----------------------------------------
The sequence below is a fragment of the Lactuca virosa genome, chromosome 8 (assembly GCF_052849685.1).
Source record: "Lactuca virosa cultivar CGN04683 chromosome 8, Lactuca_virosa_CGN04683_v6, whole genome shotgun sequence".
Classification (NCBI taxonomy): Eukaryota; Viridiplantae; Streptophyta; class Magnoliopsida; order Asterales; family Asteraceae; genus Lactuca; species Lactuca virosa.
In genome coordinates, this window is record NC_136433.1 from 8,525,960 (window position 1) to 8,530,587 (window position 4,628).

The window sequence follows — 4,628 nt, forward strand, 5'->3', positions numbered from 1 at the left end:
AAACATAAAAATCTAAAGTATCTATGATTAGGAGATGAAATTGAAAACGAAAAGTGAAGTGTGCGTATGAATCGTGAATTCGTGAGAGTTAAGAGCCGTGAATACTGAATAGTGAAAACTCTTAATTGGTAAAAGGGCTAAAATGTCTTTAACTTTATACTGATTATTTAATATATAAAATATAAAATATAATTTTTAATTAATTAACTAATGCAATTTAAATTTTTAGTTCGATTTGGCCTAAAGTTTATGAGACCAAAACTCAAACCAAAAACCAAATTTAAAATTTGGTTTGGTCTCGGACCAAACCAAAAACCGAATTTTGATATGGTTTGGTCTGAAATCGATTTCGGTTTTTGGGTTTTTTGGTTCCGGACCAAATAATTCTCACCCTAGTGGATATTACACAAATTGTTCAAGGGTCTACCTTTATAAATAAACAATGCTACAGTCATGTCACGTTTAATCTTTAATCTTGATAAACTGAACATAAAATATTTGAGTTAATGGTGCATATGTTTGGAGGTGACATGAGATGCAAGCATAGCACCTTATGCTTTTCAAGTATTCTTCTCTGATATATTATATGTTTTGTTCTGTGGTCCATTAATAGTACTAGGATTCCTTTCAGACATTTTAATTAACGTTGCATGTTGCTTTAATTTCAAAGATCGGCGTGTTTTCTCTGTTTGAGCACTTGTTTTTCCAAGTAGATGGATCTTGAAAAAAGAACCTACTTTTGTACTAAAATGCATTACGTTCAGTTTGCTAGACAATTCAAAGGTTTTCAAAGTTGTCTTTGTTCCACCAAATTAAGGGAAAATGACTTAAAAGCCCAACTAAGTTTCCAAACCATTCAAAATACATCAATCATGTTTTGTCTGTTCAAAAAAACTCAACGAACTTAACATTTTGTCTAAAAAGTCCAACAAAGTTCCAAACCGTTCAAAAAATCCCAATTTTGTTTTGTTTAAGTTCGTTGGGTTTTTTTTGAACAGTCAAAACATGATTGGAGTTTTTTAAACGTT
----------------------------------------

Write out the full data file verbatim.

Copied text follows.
The sequence below is a fragment of the Lactuca virosa genome, chromosome 8 (assembly GCF_052849685.1).
Source record: "Lactuca virosa cultivar CGN04683 chromosome 8, Lactuca_virosa_CGN04683_v6, whole genome shotgun sequence".
Classification (NCBI taxonomy): Eukaryota; Viridiplantae; Streptophyta; class Magnoliopsida; order Asterales; family Asteraceae; genus Lactuca; species Lactuca virosa.
In genome coordinates, this window is record NC_136433.1 from 8,525,960 (window position 1) to 8,530,587 (window position 4,628).

The window sequence follows — 4,628 nt, forward strand, 5'->3', positions numbered from 1 at the left end:
AAACATAAAAATCTAAAGTATCTATGATTAGGAGATGAAATTGAAAACGAAAAGTGAAGTGTGCGTATGAATCGTGAATTCGTGAGAGTTAAGAGCCGTGAATACTGAATAGTGAAAACTCTTAATTGGTAAAAGGGCTAAAATGTCTTTAACTTTATACTGATTATTTAATATATAAAATATAAAATATAATTTTTAATTAATTAACTAATGCAATTTAAATTTTTAGTTCGATTTGGCCTAAAGTTTATGAGACCAAAACTCAAACCAAAAACCAAATTTAAAATTTGGTTTGGTCTCGGACCAAACCAAAAACCGAATTTTGATATGGTTTGGTCTGAAATCGATTTCGGTTTTTGGGTTTTTTGGTTCCGGACCAAATAATTCTCACCCTAGTGGATATTACACAAATTGTTCAAGGGTCTACCTTTATAAATAAACAATGCTACAGTCATGTCACGTTTAATCTTTAATCTTGATAAACTGAACATAAAATATTTGAGTTAATGGTGCATATGTTTGGAGGTGACATGAGATGCAAGCATAGCACCTTATGCTTTTCAAGTATTCTTCTCTGATATATTATATGTTTTGTTCTGTGGTCCATTAATAGTACTAGGATTCCTTTCAGACATTTTAATTAACGTTGCATGTTGCTTTAATTTCAAAGATCGGCGTGTTTTCTCTGTTTGAGCACTTGTTTTTCCAAGTAGATGGATCTTGAAAAAAGAACCTACTTTTGTACTAAAATGCATTACGTTCAGTTTGCTAGACAATTCAAAGGTTTTCAAAGTTGTCTTTGTTCCACCAAATTAAGGGAAAATGACTTAAAAGCCCAACTAAGTTTCCAAACCATTCAAAATACATCAATCATGTTTTGTCTGTTCAAAAAAACTCAACGAACTTAACATTTTGTCTAAAAAGTCCAACAAAGTTCCAAACCGTTCAAAAAATCCCAATTTTGTTTTGTTTAAGTTCGTTGGGTTTTTTTTGAACAGTCAAAACATGATTGGAGTTTTTTAAACGTT